September 23, 2015 | by Kevin McElvaney

As has been discussed in earlier editions of this column, there are many parallels between independent wrestling and the DIY/punk/indie rock scenes. Not the least of these similarities is the work ethic and sacrifices made by many of the individuals, who are giving their full selves to their respective, chosen passions.

“The Creature Feature” John Campbell is a native of Harrison, Michigan. Growing up, he was a huge fan of both wrestling and music. He viewed each art form as an escape. “Pro wrestling and punk rock really saved my life,” he says. “With punk music, it was okay to be different, and it was okay to be unique. With wrestling, it was living vicariously through all these larger-than-life people doing these larger-than-life things.”

A self-described “overweight” kid, Campbell found special inspiration in independent wrestling, including legendary promotion ECW. He noticed that many of those performers didn’t fit the then-ubiquitous bodybuilder image of televised wrestling. “Hey, maybe I can do this,” he thought.

As he was finishing high school, he hatched plans to become a pro wrestler himself. Having an idea of the physical rigors he’d face inside the ring, he set a goal of getting into what’s called “ring shape.” He ultimately lost over 100 pounds while preparing to enter wrestling school. The experience left him with newfound self-esteem, because he’d set a lofty goal and worked hard to make it a reality. More importantly, he was ready to become a wrestler. “Wrestling was first and foremost,” he says. “A 9 to 5 job or going to college was completely secondary.”

Now a nine-year veteran of the midwestern independent scene, Campbell’s work ethic has served him well the whole way. His path parallels that of so many DIY bands, booking shows for a little gas money in order to gain exposure, make connections, and hopefully win over a few fans. The connection isn’t lost on him, as he describes a felt “kinship” between indie wrestlers and musicians. For one, there are many more more punks in wrestling locker rooms than there once were. Perhaps more significantly, the independent spirit runs through both scenes. “You have to do it for yourself,” he says, of both musicians and wrestlers. “And you have to make it happen.”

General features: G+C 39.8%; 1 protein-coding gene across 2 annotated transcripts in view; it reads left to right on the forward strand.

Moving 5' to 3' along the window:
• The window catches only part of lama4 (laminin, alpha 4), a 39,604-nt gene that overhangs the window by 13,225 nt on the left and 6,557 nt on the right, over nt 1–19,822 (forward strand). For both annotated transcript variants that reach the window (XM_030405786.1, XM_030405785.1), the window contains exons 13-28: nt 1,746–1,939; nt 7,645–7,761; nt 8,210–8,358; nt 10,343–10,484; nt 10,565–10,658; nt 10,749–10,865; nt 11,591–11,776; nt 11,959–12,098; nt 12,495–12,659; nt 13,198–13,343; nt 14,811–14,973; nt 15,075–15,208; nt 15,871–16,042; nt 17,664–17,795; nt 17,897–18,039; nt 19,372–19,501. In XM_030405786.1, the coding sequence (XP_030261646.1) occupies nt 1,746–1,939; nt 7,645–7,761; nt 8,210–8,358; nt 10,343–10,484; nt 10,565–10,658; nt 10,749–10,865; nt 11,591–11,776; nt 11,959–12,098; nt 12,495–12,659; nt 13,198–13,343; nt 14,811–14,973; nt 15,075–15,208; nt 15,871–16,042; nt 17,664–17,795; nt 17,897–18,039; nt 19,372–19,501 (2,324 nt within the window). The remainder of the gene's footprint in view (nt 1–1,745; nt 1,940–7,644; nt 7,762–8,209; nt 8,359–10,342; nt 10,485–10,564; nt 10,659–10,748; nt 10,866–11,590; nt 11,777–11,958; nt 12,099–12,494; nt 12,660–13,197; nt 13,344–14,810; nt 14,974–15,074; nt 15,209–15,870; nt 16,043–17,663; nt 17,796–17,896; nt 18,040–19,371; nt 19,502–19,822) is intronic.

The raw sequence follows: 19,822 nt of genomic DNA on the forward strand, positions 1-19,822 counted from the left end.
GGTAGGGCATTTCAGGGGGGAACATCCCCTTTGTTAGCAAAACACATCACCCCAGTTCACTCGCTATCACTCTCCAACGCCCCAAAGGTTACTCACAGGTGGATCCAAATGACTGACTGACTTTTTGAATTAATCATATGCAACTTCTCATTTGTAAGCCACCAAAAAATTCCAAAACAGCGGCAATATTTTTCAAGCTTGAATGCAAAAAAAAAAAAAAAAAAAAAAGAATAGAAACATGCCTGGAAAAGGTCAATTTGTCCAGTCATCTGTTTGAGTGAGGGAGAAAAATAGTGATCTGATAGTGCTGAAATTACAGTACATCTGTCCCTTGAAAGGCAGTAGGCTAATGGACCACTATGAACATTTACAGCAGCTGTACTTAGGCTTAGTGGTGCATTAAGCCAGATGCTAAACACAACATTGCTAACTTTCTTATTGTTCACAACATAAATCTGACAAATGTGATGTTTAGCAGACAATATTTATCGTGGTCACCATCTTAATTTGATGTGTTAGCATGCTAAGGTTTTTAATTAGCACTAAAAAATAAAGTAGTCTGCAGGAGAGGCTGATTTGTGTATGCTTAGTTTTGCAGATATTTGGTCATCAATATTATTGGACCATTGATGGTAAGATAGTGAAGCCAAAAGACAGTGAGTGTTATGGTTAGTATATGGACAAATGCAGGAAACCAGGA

Although he’s grown to love many underground acts from punk and related genres, Campbell’s introduction to the culture came from an amusing place. He clearly remembers seeing the Sex Pistols on an old VH1 show, then picking up Never Mind the Bollocks not long after. It was his first punk album. Of course, his interest expanded from there. He soon discovered The Misfits, whose material complemented his deep enthusiasm horror movies. They quickly became his favorite band and, before too long, he was sporting a tattoo of the iconic “Fiend” face.

The influence of punk rock and the horror movie culture on Campbell is obvious when looking at his “gimmick” (slang for a wrestler’s character and/or attire), but it’s not likely you’ll run into him at too many concerts or horror conventions. When asked about the latter, he answers frankly: “I put literally every single extra little bit of money that I have that’s not going towards my bills to pro wrestling.

“A lot of my friends go to Motor City Nightmares [a Detroit horror convention], and they post all these cool pictures,” he continues. “I just kind of sit there eating my ramen noodles and crying, because I can’t afford to go.” He laughs while saying this, both because he’s got a good sense of humor and because he understands the higher purpose of the sacrifices he makes.

Of course, as with any wrestler, reaching the great heights of WWE would be an ideal situation. His goal, otherwise, is to keep active and happy on the independent circuit, perhaps working for some new and large indie promotions. Campbell’s definitely keeping busy already, wrestling primarily in and around Michigan. He’s very involved with Imperial Wrestling Entertainment, Michigan Wrestling Organization, and others. This year, he even checked an item off his bucket list by ranking #479 in Pro Wrestling Illustrated’s annual “PWI 500” list. He also still works a day job, as do most indie wrestlers and musicians. He quotes iconic wrestler Tracy Smothers, saying “You need a job to support your wrestling habit.”

Apart from his wrestling escapades, John Campbell is the host of a new YouTube show, The Creature’s Features, where he presents old horror films. You can check him out on Facebook and follow him on Twitter at @gjohncampbell.

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